1. Yearly veterinary examinations
Annual examinations are as essential as food and love. Don’t wait for your pet to be sick before taking him to the vet. Bring your pet to your veterinarian for a wellness exam at least once a year. Older pets and pets with medical issues may need to be seen more frequently.
Your veterinarian will examine your pet from head to tail to insure he is healthy and up to date on immunizations and other preventatives. In the long run these annual check-ups will save you money and heartache by protecting your pet from preventable diseases and by detecting illness early when it is more treatable. Taking your pet to the vet for an annual wellness exam is the best way to ensure your pet lives a long, healthy life. Learn more about the importance of yearly exams.
Most people wouldn’t skip vaccinating their kids and shouldn’t overlook vaccinating their pets. Immunizations protect our pets from devastating diseases caused by viruses and bacteria. As a shelter vet, I see too many animals suffering needlessly from preventable diseases like distemper and parvovirus. Ask your veterinarian to find out which vaccines would benefit your pet based on his lifestyle and risk factors, and how often your pet should receive booster vaccines.
3. Screening tests
Since animals can’t talk and tell us what is wrong with them, screening tests are important because they can detect disease before signs and symptoms develop. Depending on your pet’s age, your veterinarian will recommend screening tests to look for problems like diabetes, kidney disease or thyroid disease. Make sure you get the screening tests recommended by your veterinarian even if your pet looks healthy. Your veterinarian may also recommend screening tests before your pet undergoes general anesthesia to ensure they are healthy enough for the procedure.
4. Dental care
Commit to keeping your pet’s teeth clean and healthy. What does this entail? First, take your pet to the veterinarian for a check-up and cleaning if necessary at least once a year. Second, brush his teeth regularly with pet toothpaste and give him dental chews to help keep his teeth pearly white in between visits. Routine dental care can not only help keep your pet’s teeth clean and healthy but also help prevent painful and costly dental problems in the future.Learn more about dental care.
5. Parasite protection
Parasites are a common and important cause of disease in pets. They can be internal, like worms and protozoa, or external, like fleas and ticks. Besides making you cringe, parasites can cause significant morbidity in pets and can lead to death in the case of heartworm disease. Parasites can even pose a danger to other family members such as children. Fortunately parasitic disease is easy to prevent. Speak with your veterinarian to insure you are protecting your pets and family from internal and external parasites by using monthly preventatives year round.
If your pet doesn’t already have one, make sure you microchip your pet. While collars and ID tags are important, they are not a guarantee that your pet will be returned home if he ever gets lost. Collars and ID tags are not foolproof because they can break or fall-off. As a shelter vet, I see many lost pets end-up in the shelter. I am a strong proponent of microchips because I think they are the best way to improve the odds that your pet will be returned home if he ever gets lost. Finally, don’t forget to keep your contact information up to date. A microchip isn’t very effective if no one can reach you to tell you they have your lost pet. Learn more about microchips.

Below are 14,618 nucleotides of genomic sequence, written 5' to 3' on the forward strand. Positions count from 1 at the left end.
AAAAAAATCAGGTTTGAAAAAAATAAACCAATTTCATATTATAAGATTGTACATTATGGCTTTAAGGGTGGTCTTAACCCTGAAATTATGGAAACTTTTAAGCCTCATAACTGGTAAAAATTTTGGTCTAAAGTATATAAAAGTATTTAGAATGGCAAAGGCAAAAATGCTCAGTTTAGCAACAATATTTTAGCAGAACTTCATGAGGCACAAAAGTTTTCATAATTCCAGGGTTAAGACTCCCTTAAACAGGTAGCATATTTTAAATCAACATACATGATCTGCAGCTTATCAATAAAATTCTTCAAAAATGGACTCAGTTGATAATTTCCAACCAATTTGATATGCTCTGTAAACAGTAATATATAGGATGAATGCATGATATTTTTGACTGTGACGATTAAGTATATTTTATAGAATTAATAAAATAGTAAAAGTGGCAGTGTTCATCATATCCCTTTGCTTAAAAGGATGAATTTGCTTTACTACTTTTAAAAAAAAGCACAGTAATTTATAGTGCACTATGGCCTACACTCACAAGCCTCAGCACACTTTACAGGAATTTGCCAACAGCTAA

7. Spay and neuter your pet
Besides helping prevent pet overpopulation and being the responsible thing to do, spaying and neutering your dog or cat has important health benefits. For example, spaying and neutering lowers the risk of breast cancer, testicular cancer, and pyometra (infection of the uterus). Spaying and neutering can also help with behavioral problems such as spraying, roaming, and aggression. If your pet isn’t already spayed or neutered, call your veterinarian to discuss how spaying or neutering can benefit your pet.
8. Pet proof your home
Pets are curious creatures by nature, but sometimes their curiosity can get them into trouble. Make sure your home is safe for your pet by pet-proofing your home. Check the ASPCA Animal Poison Control Center’s website for a list of the most common poisonous household plants to ensure that none of your houseplants are a potential hazard to your pet. Also, refer to their website to learn which foods and other household items may be toxic to your pet. Lastly, don't forget to keep all toxic chemicals stored safely away from your pets.
Exercise is the best way for your pet to stay trim and healthy. Like us, pets can suffer from obesity and the problems associated with being overweight such as arthritis and diabetes. Make sure you exercise your pet and increase their level of activity. For dogs, go on longer walks, play fetch and let them run off-leash in a dog park. If you’re a runner, check with your veterinarian to find out if it’s okay to run with your dog. For cats, have them chase a laser pointer and play more with them. Exercise is the best way to keep your pet physically healthy and mentally stimulated.
10. Teach an old dog a new trick
Muscles are not the only things that need to be exercised; stimulate your pet’s brain. This can be as simple as giving him interactive toys that stimulate his mind or teaching your pet a new trick. If you have a dog, consider enrolling him in an obedience course or sign up for agility training. While it is important to keep your pets physically healthy, it is equally important to keep their mind stimulated and sharp. Learn more about training.
We all want the best for our animals. Hopefully these health tips will ensure your pets live a long and healthy life